Skip to comments.Record Industry Braces for Artistsí Battles Over Song Rights
Posted on 08/15/2011 10:46:58 AM PDT by Borges
Since their release in 1978, hit albums like Bruce Springsteens Darkness on the Edge of Town, Billy Joels 52nd Street, the Doobie Brothers Minute by Minute, Kenny Rogerss Gambler and Funkadelics One Nation Under a Groove have generated tens of millions of dollars for record companies. But thanks to a little-noted provision in United States copyright law, those artists and thousands more now have the right to reclaim ownership of their recordings, potentially leaving the labels out in the cold.
When copyright law was revised in the mid-1970s, musicians, like creators of other works of art, were granted termination rights, which allow them to regain control of their work after 35 years, so long as they apply at least two years in advance. Recordings from 1978 are the first to fall under the purview of the law, but in a matter of months, hits from 1979, like The Long Run by the Eagles and Bad Girls by Donna Summer, will be in the same situation and then, as the calendar advances, every other master recording once it reaches the 35-year mark.
The provision also permits songwriters to reclaim ownership of qualifying songs. Bob Dylan has already filed to regain some of his compositions, as have other rock, pop and country performers like Tom Petty, Bryan Adams, Loretta Lynn, Kris Kristofferson, Tom Waits and Charlie Daniels, according to records on file at the United States Copyright Office.
(Excerpt) Read more at nytimes.com ...
If that’s what the law says, then good for the artists in figuring out how to regain control of their work. So, essentially, instead of selling the rights, they’re just leasing them for 35 years.
But what the artists don’t get is the label name that originally carried their recording (like Capitol did the Beatles etc.) So if the artists want to keep selling it they have to come up with a private but convincing label name, or come to a new marketing agreement with their old label.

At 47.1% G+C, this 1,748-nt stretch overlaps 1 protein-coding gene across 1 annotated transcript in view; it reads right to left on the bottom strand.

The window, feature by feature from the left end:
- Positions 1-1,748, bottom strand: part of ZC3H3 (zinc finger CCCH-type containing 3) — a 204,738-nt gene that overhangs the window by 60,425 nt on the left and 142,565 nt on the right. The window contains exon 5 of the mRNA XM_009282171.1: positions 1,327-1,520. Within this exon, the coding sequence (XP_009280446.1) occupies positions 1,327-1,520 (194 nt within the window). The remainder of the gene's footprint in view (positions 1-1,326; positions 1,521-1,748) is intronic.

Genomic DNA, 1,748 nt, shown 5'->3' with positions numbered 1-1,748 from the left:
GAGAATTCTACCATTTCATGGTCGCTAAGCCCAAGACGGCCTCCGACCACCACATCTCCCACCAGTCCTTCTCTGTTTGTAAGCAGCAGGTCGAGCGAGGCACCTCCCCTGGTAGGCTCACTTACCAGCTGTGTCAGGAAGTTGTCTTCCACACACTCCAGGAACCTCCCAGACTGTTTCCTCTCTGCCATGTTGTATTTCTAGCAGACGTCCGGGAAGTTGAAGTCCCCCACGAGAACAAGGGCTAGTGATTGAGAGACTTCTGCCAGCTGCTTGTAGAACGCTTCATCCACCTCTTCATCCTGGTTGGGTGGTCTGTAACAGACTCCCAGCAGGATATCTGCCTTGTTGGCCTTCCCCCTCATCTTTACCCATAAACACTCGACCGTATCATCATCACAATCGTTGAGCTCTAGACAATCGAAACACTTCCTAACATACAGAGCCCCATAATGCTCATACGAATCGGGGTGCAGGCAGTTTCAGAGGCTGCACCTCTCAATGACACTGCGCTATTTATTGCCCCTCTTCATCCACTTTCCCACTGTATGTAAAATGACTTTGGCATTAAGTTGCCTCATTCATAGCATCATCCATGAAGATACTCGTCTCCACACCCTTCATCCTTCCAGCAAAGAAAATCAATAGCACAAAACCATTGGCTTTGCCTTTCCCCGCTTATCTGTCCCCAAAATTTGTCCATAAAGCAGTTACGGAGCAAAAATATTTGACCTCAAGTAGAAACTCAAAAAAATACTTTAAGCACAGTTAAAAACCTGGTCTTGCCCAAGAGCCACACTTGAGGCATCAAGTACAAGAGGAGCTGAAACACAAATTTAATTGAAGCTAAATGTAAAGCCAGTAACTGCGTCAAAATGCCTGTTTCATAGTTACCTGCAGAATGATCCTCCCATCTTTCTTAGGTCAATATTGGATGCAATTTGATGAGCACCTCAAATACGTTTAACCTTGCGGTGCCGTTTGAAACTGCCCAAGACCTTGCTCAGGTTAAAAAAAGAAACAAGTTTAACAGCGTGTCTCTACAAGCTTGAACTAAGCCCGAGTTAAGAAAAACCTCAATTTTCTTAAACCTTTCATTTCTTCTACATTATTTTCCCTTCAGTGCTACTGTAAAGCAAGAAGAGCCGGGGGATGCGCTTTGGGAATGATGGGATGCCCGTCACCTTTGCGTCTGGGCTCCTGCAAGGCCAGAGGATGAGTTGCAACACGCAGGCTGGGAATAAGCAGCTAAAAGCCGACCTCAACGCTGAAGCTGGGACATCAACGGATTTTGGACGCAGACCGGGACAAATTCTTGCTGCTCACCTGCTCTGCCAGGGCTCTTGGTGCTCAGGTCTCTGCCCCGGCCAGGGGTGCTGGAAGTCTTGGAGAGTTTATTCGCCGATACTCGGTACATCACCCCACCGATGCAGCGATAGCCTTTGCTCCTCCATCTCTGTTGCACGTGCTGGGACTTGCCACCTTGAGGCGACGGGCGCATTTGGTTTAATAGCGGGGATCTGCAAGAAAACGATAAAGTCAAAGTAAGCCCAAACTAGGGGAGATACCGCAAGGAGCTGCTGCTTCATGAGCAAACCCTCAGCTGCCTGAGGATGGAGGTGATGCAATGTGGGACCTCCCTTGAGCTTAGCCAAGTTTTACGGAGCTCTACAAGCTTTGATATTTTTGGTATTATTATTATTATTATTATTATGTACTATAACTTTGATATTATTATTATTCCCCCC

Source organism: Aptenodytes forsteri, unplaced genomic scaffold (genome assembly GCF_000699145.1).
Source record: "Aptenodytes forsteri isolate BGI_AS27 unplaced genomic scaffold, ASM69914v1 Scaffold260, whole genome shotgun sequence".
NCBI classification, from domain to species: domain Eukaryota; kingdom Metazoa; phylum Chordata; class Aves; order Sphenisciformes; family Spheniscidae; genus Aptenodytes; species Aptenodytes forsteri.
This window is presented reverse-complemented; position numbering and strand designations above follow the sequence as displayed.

Label name? Who bothers to check the label name when they click ‘buy’ in itunes?
I still don’t understand the imbalance between a super-drug that saves lives getting only seven years of copyright protection, but music (good, crappy, or indifferent) getting upwards of 100 years or more of copyright protection.
So long as they verify the genuine recording artists as well as the song and composer. Who wants a K-tel cover of a gen-u-wine Beatles song?
With the advent of downloadable music there really is no need for a record lab;e for the older stuff.If they need one they can call it “Directly from” and form their own to allow downloads of their previous hits.There are many loyal fans who would gladly pay the artist rather than the record company.
Well, good news after a fashion.
Quite frankly, all works should be public domain after 14 years, or 28 if the artist or author — not the publisher, not an artistic estate, the artist or author — requests an extension.
The last good copyright law was the Law of Queen Anne. The last good patent law was the Statute on Monopolies of 1624.
If the song is big enough to still be making profits, all that will happen is that the old label that used to own it will pony up some more cash for a license fee. Or another label will buy it. As long as there's a cash stream involved, one of the labels will pay a discounted present value of those future earnings. All this provision does is permit the artist to renegotiate (or even refuse to negotiate at all) for the royalties she or he will get from proven moneymaking songs.
Politics has pumped the literary world vastly more than the technology world, for ill or for good.
We can probably count on there always being a Disney with its private Mickey Mouse as copyright terms keep getting incremented just short of forever.
It's 20 years from the date of the filing of the patent application (which might in extreme cases work out to only 7 years of patent protection). The name of the drug will be trademarked. I don't think any of it is copyrighted.
Interestingly (and I may be wrong about this), I believe there are two different motivations related to the public's interest when it comes to these two different types of legal protection. A patent is aimed at protecting someone who invents something and enables that person to profit from the invention over a specified period of time. The public interest lies in stimulating new inventions over time that help improve our lives in ways that are increasingly cost-efficient. That's why a patent only lasts for a limited period of time.
A copyright, on the other hand, is aimed at protecting published works over long periods of time. There is no "public interest" in allowing someone else to re-write a work of fiction or re-write a musical composition, whereas there is definitely a "public interest" in encouraging inventors to improve upon existing technology, products, etc. In the case of a published work, the protection of the original work is what gives it value.
That's just my take on it.
In the immortal words of Mojo Nixon, “Don Henley Must Die.”
Anyone remember when John Fogerty released his “Centerfield” album he was sued by Fantasy records for copyright infringement because he used a riff from an old CCR song THAT HE WROTE in one of the songs on “Centerfield?”
Whatever happened there?
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